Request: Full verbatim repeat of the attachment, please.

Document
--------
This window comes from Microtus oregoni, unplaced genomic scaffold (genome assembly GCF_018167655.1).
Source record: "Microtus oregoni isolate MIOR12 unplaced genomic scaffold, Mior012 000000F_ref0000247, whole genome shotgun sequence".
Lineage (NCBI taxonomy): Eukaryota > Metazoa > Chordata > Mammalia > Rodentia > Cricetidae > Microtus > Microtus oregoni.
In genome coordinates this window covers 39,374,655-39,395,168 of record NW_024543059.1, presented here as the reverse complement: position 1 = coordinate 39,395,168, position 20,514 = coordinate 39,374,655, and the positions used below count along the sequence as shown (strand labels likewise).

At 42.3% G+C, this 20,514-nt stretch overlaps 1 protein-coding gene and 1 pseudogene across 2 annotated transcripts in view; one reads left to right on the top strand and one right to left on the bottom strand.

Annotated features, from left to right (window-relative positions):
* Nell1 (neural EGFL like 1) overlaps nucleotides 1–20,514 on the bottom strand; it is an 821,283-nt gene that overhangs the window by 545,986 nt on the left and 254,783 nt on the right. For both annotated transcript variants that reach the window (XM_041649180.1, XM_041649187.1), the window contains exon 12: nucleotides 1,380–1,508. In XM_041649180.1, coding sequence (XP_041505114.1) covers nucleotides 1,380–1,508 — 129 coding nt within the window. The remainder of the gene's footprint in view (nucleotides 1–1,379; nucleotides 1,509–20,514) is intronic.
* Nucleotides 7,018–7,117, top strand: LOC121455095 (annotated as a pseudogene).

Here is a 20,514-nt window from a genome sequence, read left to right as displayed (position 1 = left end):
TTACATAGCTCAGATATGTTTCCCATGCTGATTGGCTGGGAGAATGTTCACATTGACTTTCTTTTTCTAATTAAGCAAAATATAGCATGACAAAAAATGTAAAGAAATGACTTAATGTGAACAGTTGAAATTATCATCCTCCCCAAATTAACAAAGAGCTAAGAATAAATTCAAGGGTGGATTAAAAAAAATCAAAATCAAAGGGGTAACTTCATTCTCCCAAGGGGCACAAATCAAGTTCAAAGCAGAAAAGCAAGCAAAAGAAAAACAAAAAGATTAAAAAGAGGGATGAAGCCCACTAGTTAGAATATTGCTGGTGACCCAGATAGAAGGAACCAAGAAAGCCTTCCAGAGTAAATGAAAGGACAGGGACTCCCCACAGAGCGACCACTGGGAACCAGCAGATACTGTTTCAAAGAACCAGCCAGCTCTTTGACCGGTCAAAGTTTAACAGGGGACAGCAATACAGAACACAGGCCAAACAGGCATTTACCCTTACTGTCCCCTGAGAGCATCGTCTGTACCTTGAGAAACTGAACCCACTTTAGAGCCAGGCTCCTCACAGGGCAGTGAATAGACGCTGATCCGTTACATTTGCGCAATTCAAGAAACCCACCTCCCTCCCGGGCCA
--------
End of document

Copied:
This window comes from Microtus oregoni, unplaced genomic scaffold (genome assembly GCF_018167655.1).
Source record: "Microtus oregoni isolate MIOR12 unplaced genomic scaffold, Mior012 000000F_ref0000247, whole genome shotgun sequence".
Lineage (NCBI taxonomy): Eukaryota > Metazoa > Chordata > Mammalia > Rodentia > Cricetidae > Microtus > Microtus oregoni.
In genome coordinates this window covers 39,374,655-39,395,168 of record NW_024543059.1, presented here as the reverse complement: position 1 = coordinate 39,395,168, position 20,514 = coordinate 39,374,655, and the positions used below count along the sequence as shown (strand labels likewise).

At 42.3% G+C, this 20,514-nt stretch overlaps 1 protein-coding gene and 1 pseudogene across 2 annotated transcripts in view; one reads left to right on the top strand and one right to left on the bottom strand.

Annotated features, from left to right (window-relative positions):
* Nell1 (neural EGFL like 1) overlaps nucleotides 1–20,514 on the bottom strand; it is an 821,283-nt gene that overhangs the window by 545,986 nt on the left and 254,783 nt on the right. For both annotated transcript variants that reach the window (XM_041649180.1, XM_041649187.1), the window contains exon 12: nucleotides 1,380–1,508. In XM_041649180.1, coding sequence (XP_041505114.1) covers nucleotides 1,380–1,508 — 129 coding nt within the window. The remainder of the gene's footprint in view (nucleotides 1–1,379; nucleotides 1,509–20,514) is intronic.
* Nucleotides 7,018–7,117, top strand: LOC121455095 (annotated as a pseudogene).

Here is a 20,514-nt window from a genome sequence, read left to right as displayed (position 1 = left end):
TTACATAGCTCAGATATGTTTCCCATGCTGATTGGCTGGGAGAATGTTCACATTGACTTTCTTTTTCTAATTAAGCAAAATATAGCATGACAAAAAATGTAAAGAAATGACTTAATGTGAACAGTTGAAATTATCATCCTCCCCAAATTAACAAAGAGCTAAGAATAAATTCAAGGGTGGATTAAAAAAAATCAAAATCAAAGGGGTAACTTCATTCTCCCAAGGGGCACAAATCAAGTTCAAAGCAGAAAAGCAAGCAAAAGAAAAACAAAAAGATTAAAAAGAGGGATGAAGCCCACTAGTTAGAATATTGCTGGTGACCCAGATAGAAGGAACCAAGAAAGCCTTCCAGAGTAAATGAAAGGACAGGGACTCCCCACAGAGCGACCACTGGGAACCAGCAGATACTGTTTCAAAGAACCAGCCAGCTCTTTGACCGGTCAAAGTTTAACAGGGGACAGCAATACAGAACACAGGCCAAACAGGCATTTACCCTTACTGTCCCCTGAGAGCATCGTCTGTACCTTGAGAAACTGAACCCACTTTAGAGCCAGGCTCCTCACAGGGCAGTGAATAGACGCTGATCCGTTACATTTGCGCAATTCAAGAAACCCACCTCCCTCCCGGGCCA